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Feather River Bulletin
Quincy, California
January 14, 2015     Feather River Bulletin
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January 14, 2015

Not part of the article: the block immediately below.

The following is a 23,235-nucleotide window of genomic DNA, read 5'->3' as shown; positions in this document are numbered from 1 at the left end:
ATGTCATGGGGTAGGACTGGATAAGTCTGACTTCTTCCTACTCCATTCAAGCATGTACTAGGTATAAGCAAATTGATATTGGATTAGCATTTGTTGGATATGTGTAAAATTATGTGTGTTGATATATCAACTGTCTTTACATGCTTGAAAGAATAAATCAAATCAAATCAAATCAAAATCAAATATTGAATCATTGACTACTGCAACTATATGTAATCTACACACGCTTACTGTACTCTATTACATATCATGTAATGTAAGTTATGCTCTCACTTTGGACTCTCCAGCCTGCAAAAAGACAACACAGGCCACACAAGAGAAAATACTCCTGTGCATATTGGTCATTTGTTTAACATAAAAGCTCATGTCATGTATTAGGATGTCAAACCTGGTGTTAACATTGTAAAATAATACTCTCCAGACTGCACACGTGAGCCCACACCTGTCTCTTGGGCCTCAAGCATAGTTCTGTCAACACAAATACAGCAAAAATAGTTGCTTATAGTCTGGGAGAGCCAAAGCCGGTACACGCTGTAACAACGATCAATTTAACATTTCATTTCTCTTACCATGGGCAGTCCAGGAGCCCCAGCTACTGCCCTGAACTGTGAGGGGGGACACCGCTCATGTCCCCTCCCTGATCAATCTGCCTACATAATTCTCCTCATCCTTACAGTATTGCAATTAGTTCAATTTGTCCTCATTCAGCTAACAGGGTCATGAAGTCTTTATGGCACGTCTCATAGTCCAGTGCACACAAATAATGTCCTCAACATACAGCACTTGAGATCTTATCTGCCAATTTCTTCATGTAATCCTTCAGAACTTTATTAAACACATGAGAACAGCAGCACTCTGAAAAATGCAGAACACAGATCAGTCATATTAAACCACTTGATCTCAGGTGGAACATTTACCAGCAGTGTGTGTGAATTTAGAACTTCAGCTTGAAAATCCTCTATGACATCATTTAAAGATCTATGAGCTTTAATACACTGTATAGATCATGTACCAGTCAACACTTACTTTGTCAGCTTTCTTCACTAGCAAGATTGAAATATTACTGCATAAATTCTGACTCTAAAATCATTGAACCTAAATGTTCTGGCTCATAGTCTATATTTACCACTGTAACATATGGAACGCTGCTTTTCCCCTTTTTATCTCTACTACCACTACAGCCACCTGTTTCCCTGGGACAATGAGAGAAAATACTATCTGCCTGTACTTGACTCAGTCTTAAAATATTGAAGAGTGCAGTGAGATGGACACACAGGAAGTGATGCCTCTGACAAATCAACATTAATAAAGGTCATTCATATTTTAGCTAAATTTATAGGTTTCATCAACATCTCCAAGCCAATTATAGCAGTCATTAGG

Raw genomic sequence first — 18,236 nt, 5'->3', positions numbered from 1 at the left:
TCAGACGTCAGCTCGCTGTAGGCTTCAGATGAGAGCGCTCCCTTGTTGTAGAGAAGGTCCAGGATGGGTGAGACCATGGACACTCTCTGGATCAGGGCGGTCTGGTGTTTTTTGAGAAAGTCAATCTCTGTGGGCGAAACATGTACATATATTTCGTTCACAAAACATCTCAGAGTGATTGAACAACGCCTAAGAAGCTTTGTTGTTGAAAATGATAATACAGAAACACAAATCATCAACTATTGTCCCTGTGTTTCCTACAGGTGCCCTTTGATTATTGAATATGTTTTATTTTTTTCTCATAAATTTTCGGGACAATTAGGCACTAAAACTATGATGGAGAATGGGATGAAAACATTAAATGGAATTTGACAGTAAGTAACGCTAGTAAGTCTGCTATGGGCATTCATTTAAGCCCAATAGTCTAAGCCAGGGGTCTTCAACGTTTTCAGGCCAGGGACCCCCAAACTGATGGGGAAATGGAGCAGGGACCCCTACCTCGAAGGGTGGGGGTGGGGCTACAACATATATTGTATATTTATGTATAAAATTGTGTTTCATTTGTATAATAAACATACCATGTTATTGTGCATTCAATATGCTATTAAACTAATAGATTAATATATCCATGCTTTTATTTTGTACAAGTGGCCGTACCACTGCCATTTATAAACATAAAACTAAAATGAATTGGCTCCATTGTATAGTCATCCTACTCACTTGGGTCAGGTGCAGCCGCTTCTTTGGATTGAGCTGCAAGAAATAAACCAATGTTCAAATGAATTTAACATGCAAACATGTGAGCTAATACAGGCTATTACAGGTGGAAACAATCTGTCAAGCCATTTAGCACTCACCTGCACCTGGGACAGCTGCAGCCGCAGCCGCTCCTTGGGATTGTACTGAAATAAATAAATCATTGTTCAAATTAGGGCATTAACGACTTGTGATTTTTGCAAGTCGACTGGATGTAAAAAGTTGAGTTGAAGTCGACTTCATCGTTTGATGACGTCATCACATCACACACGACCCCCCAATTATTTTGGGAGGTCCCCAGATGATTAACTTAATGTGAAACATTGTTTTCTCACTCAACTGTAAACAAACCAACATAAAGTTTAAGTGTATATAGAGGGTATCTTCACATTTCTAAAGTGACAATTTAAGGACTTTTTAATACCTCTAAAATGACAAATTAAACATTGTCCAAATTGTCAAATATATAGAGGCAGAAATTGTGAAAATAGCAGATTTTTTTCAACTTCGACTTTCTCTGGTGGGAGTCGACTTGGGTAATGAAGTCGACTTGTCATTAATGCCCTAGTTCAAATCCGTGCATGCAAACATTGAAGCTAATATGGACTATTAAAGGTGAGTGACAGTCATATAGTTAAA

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6C Wednesday, Jan. 14, 2015 Bulletin, Record, Progressive, Reporter FRC softball ready for 2015 Greg Knight Sports Writer With an6ther fall season of : games and practices under :: the belt of the Featherlyer College Lady Golden Egles softball team, head coach Meredith Aragon is expressing a building excitement about the upcoming spring season. Aragon, in her second year with the Golden Eagles, said that the off season has been important in getting her young team ready for Golden Valley Conference action. Hoping to build on a lackluster 5-28 season in 2014, Aragon believes her recruiting class this season will make a difference. "We have had a good fall on the field and a strong recruiting season," Aragon said. "Our team is young, but very talented. At this point our depth is good and I am looking for strong leadership from returning athletes." One unique and innovative aspect to Aragon's coaching technique involves grading her players after their workouts. "After practice I and the coaching staff always gives a grade for that day of practice. I would say the average is about a B-plus," Aragon said. "We are happy with the way the girls give their all in practice but of course we are never satisfied." Aragon added that the team has been working out twice a day -- and that coaching staff has been preaching to "win games" in. practice. "We are trying to put the most pressure on ourselves during practice so we do not feel as much pressure during games," Aragon added. "The pressure will come more naturally to the team when we are put in pressure .... situations during games. We have also stressed that we want them in the best shape of their lives. All the girls on the team have reached this point and are continued to be pushed to come back in even better shape." When it comes to the players who will take the field this year for FRC, Aragon added that a mix of sports intelligence and academic standards are some positive points her team will bring in 2015. "Every team that I have had has brought something positive to Feather River... this year however, we have the talent, drive, motivation, and a love and passion for the sport," Aragon said. "The girls are working hard on and off the field. They are wonderful in the classroom and continue to do more than what is expected of them. We have a team chemistry right now that is very positive. The girls have a strong bond and a 'family' tie that seems to be unbroken. They have gone through some tough times as a team and every day seem to be using it and getting stronger." Feather River College's Sydney Womer lets one fly during FRC's 5-4 win against College of the Siskiyous in 2014. FRC beat Siskiyous again later that day, 9-5. Womer will return as an outfielder for FRC this season. Phoco by James Wilson That strength will be magnified by the efforts of Aragon's trio of returning sophomore players -- Mattea Belmonte at short stop, pitcher Jordan Schatzel and outfielder Sydney Womer. Aragon, added that her team will include 18 freshman players. "I am so blessed to have a team that has team chemistry and is there for each other. All the girls buy into the program, the coaching staff and each other," Aragon said. Citing her belief that "softball can only take you so far in life," Aragon said she will stress the academic side of college strongly to her incoming freshman class. "The freshmen in our Eagle family have done an good job in the classroom. They have gone through learning processes of going to class when they are exhausted and time management when we are on the road, but all have stepped up to the challenge of college," Aragon said. The Lady Eagles open their season on the road Jan. 31 against DeAnza College in Cupertino. The squad will be on the road continuously until March 6 - 7 when FRC hosts College of the Redwoods and College of the Siskiyous. Greenville getting ready for Herlong Greenville senior Christian Beres works on his free-throw skills during a recent Indians varsity practice session. Beres and the Indians, who currently maintain a 6-3 overall record, will return to action this week when they host Herlong on Friday night. Tip-off is set for 4 p.m. Photo by Greg Knight California Outdoors: "Old Tom" maae cow blinds illegal' Hunting from cattle blind Question: I am in a duck club and we get geese in the field between our blinds. It is impossible to sneak up on the geese without being seen. We made a life-size cow silhouette and painted it black and white just like the cows in the field. We are planning on hiding behind it to sneak up within shooting range of the geese. Is this a legal decoy to use? --Scott L. Answer: No, it is not legal to use any mammal (except a dog) or an imitation of a mammal as a blind in approaching or taking game birds (Fish and Game Code Section 3502). Hunters have long known the benefits of using cattle as duck blinds. In fact, in the early days market hunters were known to train large steers to act as live decoys for them to hide behind while they "walked their shot" to approach the unsuspecting birds for a closer and better shot. One of the most famous live decoys was a hunting steer by the nme of"Old Tom." When his owner bought him in 1914, Old Tom weighed 1,850 pounds and stood 5 feet, 8 inches high. During the days of market hunting, he was utilized in practically every ' inland county in the state and: made an excellent blind ": because of his training, size and build. Because of the high success of this method, market hunters were banned fri tliiS practice nearly i century ago, and sportsmen have been banned from this practice since 1957. For more, see the article about Old Tom entitled "The famous animal blind": California Fish and Game, 1928, Vol. 14:62, available online at http://bitly/ly91EzX. Carrie Wilson is a marine environmental scientist with the California Department ofFish and Wildlife. While she cannot personally answer everyone's questions, she will select a few to answer each week in this column. Contact her at WRESTLING RESULTS Eight Quincy High School wrestlers competed in the Nor-Cal Classic held in Anderson on Jan. 9. Competing at the tournament were some of the toughest wrestling schools in Southern Oregon and Northern California, said coaches. The Quincy Wrestlers that took part were Josh Greene (126 pounds), Noah Ray (132), Lane LaMar (152), Nick Keely (160), Ethan Hicks (170), Craig Martynn (182), Perry Greene (195) and Bram DeMartile (285). Coaches reported extremely tough performances by LaMar and DeMartile, who were both one match away from placing. Perry Greene walked away with an eighth-place finish. The Trojans will travel to the Sutter Tournament this Saturday. Check ............ .,ill PLUMASNEWS.COM